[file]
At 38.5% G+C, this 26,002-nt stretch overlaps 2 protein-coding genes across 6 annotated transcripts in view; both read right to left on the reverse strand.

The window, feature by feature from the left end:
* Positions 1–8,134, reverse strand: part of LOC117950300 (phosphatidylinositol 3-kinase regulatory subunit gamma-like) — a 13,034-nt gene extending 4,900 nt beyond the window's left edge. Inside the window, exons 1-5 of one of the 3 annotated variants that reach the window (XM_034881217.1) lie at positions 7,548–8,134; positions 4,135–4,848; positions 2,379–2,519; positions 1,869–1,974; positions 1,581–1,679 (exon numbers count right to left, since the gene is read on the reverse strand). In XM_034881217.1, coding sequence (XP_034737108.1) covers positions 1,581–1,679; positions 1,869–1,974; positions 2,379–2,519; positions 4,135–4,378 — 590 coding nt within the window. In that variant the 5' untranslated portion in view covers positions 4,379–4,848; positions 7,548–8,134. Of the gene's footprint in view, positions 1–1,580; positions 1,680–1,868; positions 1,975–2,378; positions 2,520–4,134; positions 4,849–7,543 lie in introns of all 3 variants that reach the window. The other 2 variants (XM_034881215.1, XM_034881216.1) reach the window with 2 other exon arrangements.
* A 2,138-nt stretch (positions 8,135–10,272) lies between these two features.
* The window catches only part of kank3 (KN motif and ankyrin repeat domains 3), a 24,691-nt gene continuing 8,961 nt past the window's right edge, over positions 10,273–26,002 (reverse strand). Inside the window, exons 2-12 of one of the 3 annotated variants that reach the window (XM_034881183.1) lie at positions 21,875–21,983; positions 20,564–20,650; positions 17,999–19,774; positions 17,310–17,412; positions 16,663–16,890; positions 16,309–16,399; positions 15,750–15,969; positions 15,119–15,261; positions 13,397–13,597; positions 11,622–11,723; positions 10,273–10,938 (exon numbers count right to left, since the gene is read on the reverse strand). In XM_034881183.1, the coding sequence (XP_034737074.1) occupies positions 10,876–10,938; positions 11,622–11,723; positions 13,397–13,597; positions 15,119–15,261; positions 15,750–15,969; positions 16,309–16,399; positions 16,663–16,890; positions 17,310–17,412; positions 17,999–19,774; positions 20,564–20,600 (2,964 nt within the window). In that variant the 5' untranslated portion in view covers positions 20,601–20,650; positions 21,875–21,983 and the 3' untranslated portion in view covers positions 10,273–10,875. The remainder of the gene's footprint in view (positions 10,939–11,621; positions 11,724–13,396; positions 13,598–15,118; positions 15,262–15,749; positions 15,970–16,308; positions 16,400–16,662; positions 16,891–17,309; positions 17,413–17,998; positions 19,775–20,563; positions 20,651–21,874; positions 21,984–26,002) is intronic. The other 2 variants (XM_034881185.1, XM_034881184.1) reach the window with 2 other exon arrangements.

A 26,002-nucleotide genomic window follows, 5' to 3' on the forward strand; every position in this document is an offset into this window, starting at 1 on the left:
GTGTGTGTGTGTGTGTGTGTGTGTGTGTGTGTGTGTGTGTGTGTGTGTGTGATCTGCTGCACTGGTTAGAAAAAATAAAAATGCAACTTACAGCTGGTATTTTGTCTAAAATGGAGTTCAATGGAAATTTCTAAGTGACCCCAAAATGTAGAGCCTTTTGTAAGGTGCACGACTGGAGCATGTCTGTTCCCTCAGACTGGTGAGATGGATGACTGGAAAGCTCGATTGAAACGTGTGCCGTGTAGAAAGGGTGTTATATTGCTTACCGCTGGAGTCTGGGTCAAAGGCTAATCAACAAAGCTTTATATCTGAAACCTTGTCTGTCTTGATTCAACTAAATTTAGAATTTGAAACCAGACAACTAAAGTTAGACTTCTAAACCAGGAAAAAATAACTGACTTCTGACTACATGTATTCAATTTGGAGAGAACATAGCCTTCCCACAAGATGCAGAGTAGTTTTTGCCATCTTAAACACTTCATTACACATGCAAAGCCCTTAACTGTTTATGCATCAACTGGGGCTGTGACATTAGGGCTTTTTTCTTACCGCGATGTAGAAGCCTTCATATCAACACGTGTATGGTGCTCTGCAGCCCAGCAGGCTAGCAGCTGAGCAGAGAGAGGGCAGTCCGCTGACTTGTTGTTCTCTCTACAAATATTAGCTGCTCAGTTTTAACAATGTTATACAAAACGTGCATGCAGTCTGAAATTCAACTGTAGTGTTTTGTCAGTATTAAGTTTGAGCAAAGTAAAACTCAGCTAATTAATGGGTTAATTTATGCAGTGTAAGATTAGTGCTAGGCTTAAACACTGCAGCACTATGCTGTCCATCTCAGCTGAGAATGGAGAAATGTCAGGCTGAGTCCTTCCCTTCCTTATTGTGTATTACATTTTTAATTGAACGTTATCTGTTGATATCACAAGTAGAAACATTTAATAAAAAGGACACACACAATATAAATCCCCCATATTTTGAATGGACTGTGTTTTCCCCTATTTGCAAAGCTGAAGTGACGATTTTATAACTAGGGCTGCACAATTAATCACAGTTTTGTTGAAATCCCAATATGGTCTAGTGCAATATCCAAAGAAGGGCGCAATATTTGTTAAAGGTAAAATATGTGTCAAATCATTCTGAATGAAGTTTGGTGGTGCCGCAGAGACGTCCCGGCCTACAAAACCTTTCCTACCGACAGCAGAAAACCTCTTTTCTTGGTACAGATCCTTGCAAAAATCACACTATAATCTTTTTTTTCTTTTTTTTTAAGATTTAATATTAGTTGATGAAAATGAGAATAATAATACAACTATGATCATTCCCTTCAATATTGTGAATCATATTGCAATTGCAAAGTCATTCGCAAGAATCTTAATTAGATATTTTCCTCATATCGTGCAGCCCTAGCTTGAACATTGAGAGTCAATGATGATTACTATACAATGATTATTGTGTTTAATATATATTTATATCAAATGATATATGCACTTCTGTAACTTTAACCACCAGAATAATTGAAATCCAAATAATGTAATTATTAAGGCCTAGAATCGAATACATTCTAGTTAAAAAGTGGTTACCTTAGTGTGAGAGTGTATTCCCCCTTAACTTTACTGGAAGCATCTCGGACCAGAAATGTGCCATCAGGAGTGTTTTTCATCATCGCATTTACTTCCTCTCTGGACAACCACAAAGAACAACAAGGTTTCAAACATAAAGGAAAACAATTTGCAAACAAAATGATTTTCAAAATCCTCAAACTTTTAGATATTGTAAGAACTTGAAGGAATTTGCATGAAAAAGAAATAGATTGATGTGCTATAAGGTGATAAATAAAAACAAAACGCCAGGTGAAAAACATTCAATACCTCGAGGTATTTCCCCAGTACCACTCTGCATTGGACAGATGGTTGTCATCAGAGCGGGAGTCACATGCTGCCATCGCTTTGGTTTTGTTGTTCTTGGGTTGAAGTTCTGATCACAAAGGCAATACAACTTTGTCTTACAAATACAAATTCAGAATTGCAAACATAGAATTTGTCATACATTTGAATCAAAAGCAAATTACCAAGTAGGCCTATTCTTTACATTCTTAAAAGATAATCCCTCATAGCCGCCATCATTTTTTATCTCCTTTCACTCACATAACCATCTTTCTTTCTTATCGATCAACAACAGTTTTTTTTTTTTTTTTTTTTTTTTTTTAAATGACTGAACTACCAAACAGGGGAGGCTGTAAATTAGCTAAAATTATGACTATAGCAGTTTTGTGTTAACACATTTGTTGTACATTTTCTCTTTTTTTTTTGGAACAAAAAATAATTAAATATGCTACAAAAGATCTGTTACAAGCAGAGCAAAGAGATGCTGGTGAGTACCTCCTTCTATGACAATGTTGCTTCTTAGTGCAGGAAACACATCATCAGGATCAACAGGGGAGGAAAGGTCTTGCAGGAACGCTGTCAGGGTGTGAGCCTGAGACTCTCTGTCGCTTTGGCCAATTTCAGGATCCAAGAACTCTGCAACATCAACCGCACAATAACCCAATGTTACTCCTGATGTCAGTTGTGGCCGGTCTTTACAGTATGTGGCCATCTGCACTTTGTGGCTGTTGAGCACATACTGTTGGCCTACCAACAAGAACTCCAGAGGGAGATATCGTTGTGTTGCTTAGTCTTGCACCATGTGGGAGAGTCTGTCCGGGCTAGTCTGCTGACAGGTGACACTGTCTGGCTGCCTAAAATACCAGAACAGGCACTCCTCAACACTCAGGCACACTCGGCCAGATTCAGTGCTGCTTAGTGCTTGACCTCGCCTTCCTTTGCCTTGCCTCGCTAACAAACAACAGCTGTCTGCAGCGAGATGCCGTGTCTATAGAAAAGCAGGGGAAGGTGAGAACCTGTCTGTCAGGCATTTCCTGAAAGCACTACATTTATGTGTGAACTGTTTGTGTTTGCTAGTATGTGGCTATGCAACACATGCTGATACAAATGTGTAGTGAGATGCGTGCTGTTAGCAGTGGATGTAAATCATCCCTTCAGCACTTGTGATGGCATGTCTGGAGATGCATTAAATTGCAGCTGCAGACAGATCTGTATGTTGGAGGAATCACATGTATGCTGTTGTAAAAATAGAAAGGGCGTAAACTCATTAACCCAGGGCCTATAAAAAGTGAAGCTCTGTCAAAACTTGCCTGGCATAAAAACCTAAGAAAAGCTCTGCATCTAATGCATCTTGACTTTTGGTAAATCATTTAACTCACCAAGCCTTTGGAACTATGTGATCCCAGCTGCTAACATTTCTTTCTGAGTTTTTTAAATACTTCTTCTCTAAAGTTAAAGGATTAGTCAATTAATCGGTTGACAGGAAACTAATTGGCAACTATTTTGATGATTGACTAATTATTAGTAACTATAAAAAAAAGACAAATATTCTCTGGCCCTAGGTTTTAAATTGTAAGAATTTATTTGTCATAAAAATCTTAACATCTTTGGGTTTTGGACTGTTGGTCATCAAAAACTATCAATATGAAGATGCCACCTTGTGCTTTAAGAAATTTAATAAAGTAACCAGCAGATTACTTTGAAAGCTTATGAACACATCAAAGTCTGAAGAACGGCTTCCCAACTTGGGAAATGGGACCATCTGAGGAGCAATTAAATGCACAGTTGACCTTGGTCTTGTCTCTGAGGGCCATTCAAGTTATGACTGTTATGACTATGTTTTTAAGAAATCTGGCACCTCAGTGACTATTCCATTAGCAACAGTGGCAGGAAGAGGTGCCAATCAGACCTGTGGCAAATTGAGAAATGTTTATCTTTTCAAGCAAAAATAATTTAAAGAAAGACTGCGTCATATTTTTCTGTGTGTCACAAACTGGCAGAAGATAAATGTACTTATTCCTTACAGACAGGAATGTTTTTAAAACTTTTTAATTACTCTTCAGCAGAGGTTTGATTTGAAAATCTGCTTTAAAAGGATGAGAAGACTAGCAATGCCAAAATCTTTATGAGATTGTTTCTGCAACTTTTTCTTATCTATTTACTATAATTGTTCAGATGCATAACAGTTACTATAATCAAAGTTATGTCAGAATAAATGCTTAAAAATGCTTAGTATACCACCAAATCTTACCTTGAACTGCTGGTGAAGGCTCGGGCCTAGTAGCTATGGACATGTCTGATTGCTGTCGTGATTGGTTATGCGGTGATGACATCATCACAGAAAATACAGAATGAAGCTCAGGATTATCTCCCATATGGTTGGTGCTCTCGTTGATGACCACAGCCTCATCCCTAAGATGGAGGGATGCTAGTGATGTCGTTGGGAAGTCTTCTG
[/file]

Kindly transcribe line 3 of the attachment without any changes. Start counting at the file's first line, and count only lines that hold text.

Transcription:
* Positions 1–8,134, reverse strand: part of LOC117950300 (phosphatidylinositol 3-kinase regulatory subunit gamma-like) — a 13,034-nt gene extending 4,900 nt beyond the window's left edge. Inside the window, exons 1-5 of one of the 3 annotated variants that reach the window (XM_034881217.1) lie at positions 7,548–8,134; positions 4,135–4,848; positions 2,379–2,519; positions 1,869–1,974; positions 1,581–1,679 (exon numbers count right to left, since the gene is read on the reverse strand). In XM_034881217.1, coding sequence (XP_034737108.1) covers positions 1,581–1,679; positions 1,869–1,974; positions 2,379–2,519; positions 4,135–4,378 — 590 coding nt within the window. In that variant the 5' untranslated portion in view covers positions 4,379–4,848; positions 7,548–8,134. Of the gene's footprint in view, positions 1–1,580; positions 1,680–1,868; positions 1,975–2,378; positions 2,520–4,134; positions 4,849–7,543 lie in introns of all 3 variants that reach the window. The other 2 variants (XM_034881215.1, XM_034881216.1) reach the window with 2 other exon arrangements.